Fall 2023 | Vin Bui

Data persistence is the mechanism involving the storage of data on a disk without being altered by the user the next time the app is launched. In the iOS world, this primarily involves storing the data locally on the user’s device.

Why Persistence?

By default, the data that is allocated in our app is stored in RAM which is immediately cleared as soon as the user closes out of the app. For example, say we had an array of students displayed in a table view. Assuming there is no backend integration, when we launch the app, this array is stored locally in RAM. If we were to add a new student to this array during the app’s lifetime, we will notice that when we relaunch the app, the added student is gone.

Sometimes we want to save data on the user’s local disk so that when the user opens the app again, that data persists. The most common use for persistence in iOS is to store app settings or user preferences. For example, if the app is light mode by default, but the user wants it in dark mode, we need to make sure that this preference is saved so that in the next launch, the app will be in dark mode.

Examples of Persistence

In Swift, we can use the following tools and APIs to achieve data persistence:

  • UserDefaults

  • File System

  • Keychain

  • CoreData

  • SwiftData

  • Property Lists

In this course, we will only be looking at UserDefaults.


UserDefaults allows us to store small pieces of data on a user’s local drive. Reading and writing to user defaults is very simple since it uses key-value pairs, just like a dictionary.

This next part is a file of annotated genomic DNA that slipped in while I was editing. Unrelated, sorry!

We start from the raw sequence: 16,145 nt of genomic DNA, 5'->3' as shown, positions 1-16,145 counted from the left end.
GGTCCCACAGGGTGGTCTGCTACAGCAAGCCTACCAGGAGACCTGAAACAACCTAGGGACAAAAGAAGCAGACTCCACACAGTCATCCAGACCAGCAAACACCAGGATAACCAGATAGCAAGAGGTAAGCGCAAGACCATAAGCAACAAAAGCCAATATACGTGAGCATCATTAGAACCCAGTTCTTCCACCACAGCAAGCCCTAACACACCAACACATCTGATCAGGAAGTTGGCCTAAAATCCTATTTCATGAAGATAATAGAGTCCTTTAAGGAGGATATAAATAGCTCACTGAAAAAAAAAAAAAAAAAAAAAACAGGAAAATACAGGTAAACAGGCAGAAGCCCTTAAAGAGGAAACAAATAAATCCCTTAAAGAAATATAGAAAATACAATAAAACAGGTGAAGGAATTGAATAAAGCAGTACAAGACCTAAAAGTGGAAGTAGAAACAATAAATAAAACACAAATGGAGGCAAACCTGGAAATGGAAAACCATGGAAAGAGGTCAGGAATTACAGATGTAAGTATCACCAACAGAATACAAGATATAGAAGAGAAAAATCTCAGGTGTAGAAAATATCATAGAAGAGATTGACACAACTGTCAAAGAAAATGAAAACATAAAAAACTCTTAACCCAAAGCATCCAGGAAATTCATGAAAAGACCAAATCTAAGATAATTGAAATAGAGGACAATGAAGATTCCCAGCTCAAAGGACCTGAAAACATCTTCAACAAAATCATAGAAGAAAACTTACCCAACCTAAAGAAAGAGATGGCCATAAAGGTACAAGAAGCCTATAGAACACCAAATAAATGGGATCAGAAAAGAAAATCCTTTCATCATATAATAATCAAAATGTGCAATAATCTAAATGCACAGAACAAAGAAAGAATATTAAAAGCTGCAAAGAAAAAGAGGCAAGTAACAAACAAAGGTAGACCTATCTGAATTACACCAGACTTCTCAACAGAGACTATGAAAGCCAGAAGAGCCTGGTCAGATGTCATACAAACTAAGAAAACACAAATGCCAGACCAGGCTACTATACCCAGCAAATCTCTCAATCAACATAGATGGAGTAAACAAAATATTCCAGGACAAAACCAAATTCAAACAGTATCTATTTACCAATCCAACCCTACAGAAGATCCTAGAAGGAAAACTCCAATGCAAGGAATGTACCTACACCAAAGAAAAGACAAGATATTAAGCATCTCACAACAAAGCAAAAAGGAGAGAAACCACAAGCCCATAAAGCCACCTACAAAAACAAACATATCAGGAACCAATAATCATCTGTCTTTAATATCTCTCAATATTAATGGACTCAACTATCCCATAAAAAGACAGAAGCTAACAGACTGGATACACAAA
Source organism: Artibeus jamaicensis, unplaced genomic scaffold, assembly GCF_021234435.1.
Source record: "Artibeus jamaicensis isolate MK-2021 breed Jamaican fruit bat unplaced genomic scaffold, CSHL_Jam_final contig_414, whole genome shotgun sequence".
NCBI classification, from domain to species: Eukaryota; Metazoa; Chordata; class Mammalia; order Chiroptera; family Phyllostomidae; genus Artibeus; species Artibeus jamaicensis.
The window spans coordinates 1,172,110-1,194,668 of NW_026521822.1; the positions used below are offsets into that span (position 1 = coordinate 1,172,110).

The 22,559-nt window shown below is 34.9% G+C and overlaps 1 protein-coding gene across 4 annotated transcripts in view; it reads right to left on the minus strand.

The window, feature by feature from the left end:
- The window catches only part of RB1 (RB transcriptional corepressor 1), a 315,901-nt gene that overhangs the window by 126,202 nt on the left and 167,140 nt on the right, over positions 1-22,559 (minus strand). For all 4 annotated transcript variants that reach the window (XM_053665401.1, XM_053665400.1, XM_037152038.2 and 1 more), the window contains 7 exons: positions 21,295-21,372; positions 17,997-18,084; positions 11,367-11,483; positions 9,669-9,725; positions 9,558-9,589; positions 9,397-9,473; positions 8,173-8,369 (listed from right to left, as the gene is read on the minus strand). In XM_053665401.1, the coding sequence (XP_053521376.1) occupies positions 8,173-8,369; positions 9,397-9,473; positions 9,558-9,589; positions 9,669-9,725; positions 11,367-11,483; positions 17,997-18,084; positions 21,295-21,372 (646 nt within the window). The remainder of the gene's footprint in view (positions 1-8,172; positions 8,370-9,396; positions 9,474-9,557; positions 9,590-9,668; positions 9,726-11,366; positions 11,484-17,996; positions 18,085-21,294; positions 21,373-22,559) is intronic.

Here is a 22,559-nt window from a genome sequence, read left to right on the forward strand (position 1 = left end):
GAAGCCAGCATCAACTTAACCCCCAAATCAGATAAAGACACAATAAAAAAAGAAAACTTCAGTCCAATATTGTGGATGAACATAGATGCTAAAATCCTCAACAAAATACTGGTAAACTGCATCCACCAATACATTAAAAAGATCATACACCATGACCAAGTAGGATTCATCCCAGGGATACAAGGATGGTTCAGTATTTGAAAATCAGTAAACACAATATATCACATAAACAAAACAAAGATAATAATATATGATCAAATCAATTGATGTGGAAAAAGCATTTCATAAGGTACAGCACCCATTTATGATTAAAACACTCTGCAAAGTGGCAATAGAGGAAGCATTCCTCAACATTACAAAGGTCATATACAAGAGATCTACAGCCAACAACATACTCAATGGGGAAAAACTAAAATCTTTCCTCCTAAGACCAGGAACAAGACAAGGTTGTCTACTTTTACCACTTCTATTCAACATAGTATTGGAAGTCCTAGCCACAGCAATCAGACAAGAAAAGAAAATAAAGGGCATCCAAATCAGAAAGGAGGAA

To write to UserDefaults, simply follow this format:

UserDefaults.standard.setValue(_ value: Any?, forKey key: String)

// For example, to store the string "Vin" for key "name", we can do...
UserDefaults.standard.setValue("Vin", forKey: "name")

To read from UserDefaults, follow this format:

UserDefaults.standard.string(forKey: String)
UserDefaults.standard.bool(forKey: String)
UserDefaults.standard.integer(forKey: String)
UserDefaults.standard.array(forKey: String)
UserDefaults.standard.dictionary(forKey: String)

// Using the example earlier, to access the value stored in key "name"...
UserDefaults.standard.string(forKey: "name") // Returns "Vin"
// Note that we use `.string` since we stored a String type for this key

One thing to keep in mind when reading from UserDefaults is the type of the returned value. For example, when reading in a String, we will receive a String? type.

You can also store custom objects in UserDefaults; however, that requires using an encoder/decoder. For the scope of this course, we will only store simple pieces of data.

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